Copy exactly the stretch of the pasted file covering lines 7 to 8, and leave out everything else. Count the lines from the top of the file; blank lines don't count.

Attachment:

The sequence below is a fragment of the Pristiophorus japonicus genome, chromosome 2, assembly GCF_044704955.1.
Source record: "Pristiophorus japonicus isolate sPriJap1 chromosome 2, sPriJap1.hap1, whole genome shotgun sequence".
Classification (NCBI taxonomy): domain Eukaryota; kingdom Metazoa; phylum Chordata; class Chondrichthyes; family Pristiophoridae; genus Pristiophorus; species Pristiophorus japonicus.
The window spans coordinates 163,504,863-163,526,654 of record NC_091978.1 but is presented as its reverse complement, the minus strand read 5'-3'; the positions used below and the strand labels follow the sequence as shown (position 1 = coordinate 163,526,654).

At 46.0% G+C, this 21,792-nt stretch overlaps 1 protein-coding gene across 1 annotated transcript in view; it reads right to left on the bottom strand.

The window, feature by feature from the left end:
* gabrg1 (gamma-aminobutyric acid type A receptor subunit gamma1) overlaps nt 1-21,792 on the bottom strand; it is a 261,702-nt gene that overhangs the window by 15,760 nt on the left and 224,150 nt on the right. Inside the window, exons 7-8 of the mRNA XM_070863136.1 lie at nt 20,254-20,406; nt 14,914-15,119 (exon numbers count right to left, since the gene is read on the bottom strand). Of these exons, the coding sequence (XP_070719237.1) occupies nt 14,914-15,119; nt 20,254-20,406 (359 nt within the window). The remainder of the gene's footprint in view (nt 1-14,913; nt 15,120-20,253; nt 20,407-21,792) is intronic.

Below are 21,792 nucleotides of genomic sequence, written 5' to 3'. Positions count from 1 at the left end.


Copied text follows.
* gabrg1 (gamma-aminobutyric acid type A receptor subunit gamma1) overlaps nt 1-21,792 on the bottom strand; it is a 261,702-nt gene that overhangs the window by 15,760 nt on the left and 224,150 nt on the right. Inside the window, exons 7-8 of the mRNA XM_070863136.1 lie at nt 20,254-20,406; nt 14,914-15,119 (exon numbers count right to left, since the gene is read on the bottom strand). Of these exons, the coding sequence (XP_070719237.1) occupies nt 14,914-15,119; nt 20,254-20,406 (359 nt within the window). The remainder of the gene's footprint in view (nt 1-14,913; nt 15,120-20,253; nt 20,407-21,792) is intronic.

Below are 21,792 nucleotides of genomic sequence, written 5' to 3'. Positions count from 1 at the left end.